The latest report, Putting workers and communities at the centre of Canada’s net-zero energy economy, funded by Natural Resources Canada, outlines actions and investments that governments should make to support workers in the shift to a sustainable economy.
“Canada stands at a crossroads. People across the country and around the globe are experiencing the impacts of climate change in their work and their everyday lives to a degree that’s unprecedented,” said Bea Bruske, president of the CLC. “Our economy must adapt in order to prevent the worst impacts of climate change, but it must also be positioned to take advantage of the massive industrial and economic opportunities that come with a global shift to net-zero. To accomplish that, we must ensure workers have a seat at the decision-making table.”
“Countries around the world are racing to secure their place in a net-zero future,” said Chris Severson-Baker, executive director of the Pembina Institute. “At the same time, a people-centered energy transition and industrial decarbonization strategies have the potential to create a host of co-benefits that can improve the everyday lives of Canadians — boosting the economy, creating new livelihoods, improving health outcomes, and creating a better future for equity-deserving groups.”
“This report rightly puts skills development and training at the heart of a blueprint needed to achieve Canada’s climate targets and carve out new sources of competitive advantage in a net-zero world,” said Pedro Barata, executive director of the Future Skills Centre. “The recommendations point to the need for place-based and sectoral approaches that bring together stakeholders – including workers – to co-design and implement solutions to the challenges facing Canadian workers, starting now, in the places where they will be felt first and most acutely.”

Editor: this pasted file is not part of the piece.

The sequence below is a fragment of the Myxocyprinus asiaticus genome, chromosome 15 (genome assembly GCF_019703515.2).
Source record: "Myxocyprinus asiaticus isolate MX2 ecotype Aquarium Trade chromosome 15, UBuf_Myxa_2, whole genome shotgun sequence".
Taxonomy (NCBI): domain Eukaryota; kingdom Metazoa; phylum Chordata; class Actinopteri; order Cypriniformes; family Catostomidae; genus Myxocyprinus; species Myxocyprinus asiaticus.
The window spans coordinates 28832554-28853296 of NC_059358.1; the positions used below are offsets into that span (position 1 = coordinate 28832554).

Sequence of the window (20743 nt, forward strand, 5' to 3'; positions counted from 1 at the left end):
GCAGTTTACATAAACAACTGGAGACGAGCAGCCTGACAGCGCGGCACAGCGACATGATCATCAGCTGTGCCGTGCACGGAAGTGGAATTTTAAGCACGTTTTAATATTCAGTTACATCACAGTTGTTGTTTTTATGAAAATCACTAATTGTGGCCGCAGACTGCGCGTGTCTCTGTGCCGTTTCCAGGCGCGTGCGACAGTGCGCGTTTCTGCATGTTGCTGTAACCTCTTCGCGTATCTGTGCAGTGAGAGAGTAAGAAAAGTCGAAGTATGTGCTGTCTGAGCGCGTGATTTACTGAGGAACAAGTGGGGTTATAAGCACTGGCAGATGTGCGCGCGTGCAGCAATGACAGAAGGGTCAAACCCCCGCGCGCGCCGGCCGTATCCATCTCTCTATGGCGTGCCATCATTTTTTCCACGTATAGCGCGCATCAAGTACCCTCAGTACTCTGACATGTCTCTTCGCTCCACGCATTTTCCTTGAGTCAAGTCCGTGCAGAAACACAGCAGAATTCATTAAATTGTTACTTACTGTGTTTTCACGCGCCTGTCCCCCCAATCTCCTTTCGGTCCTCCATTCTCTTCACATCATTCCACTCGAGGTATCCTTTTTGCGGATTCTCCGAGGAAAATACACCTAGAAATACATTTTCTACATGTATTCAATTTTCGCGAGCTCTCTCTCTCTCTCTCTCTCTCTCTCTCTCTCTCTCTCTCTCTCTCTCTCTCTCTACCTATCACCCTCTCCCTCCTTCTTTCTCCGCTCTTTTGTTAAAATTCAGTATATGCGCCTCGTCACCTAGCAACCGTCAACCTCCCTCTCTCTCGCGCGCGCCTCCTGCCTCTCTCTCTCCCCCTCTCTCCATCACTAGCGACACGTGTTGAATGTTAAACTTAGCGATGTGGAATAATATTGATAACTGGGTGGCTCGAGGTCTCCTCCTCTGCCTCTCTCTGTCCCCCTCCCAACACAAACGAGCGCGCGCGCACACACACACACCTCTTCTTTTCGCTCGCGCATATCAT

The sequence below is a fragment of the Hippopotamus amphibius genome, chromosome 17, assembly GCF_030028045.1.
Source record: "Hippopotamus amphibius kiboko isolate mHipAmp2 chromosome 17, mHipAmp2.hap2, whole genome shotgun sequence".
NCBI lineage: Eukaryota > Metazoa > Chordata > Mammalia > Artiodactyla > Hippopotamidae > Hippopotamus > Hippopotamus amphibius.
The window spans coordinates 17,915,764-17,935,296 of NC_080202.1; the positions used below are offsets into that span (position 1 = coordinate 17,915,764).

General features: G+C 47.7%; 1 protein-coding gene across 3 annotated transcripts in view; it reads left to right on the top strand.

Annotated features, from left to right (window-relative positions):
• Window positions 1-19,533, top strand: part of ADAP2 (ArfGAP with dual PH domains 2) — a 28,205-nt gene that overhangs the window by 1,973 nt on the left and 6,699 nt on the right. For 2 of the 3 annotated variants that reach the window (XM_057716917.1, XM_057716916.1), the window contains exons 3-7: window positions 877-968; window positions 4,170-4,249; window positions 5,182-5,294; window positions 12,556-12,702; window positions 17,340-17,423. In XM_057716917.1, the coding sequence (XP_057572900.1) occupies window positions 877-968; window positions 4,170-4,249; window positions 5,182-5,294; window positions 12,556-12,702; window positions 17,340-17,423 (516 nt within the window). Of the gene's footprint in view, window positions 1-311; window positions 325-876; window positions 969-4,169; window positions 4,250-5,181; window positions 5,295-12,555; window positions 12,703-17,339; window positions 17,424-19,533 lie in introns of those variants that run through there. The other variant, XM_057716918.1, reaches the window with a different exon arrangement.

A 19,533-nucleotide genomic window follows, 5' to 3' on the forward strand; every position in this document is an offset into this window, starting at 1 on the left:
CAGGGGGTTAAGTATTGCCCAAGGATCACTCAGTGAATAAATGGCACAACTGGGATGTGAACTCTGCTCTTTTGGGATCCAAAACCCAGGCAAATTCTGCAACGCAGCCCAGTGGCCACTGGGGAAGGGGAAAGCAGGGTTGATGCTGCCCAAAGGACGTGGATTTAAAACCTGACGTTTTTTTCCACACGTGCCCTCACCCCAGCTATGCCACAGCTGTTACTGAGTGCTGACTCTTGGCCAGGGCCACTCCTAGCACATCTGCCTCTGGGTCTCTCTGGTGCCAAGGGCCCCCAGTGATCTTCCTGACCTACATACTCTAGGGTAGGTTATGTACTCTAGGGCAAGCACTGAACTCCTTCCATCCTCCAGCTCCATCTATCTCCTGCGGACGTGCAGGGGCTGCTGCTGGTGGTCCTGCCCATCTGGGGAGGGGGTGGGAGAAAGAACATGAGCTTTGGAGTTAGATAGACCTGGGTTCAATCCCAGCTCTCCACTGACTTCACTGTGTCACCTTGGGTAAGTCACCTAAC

The report shows that two million people will be working in the Canadian clean energy sector by 2050, that investing in workers and regional economies can increase GDP by a cumulative $55 billion between 2040 and 2050, and supports for accredited, non-profit training can drive down unemployment and increase wages for workers in resource sectors.
“We absolutely cannot afford to let these opportunities pass Canada by,” added Bruske.
Canada can either be a leader with a plan to train workers, decarbonize industries, support economic diversification, and ensure our workers are leaders in a net-zero global economy, or miss this golden opportunity.
Decision-makers across the federal government, provinces, territories, and others will find in this report recommendations to support workers with skills and training, income security, engagement and labour rights. This sustainable blueprint for Canada is meant to provide a roadmap to ensure workers can see a path forward for their future.
The full report can be accessed here.
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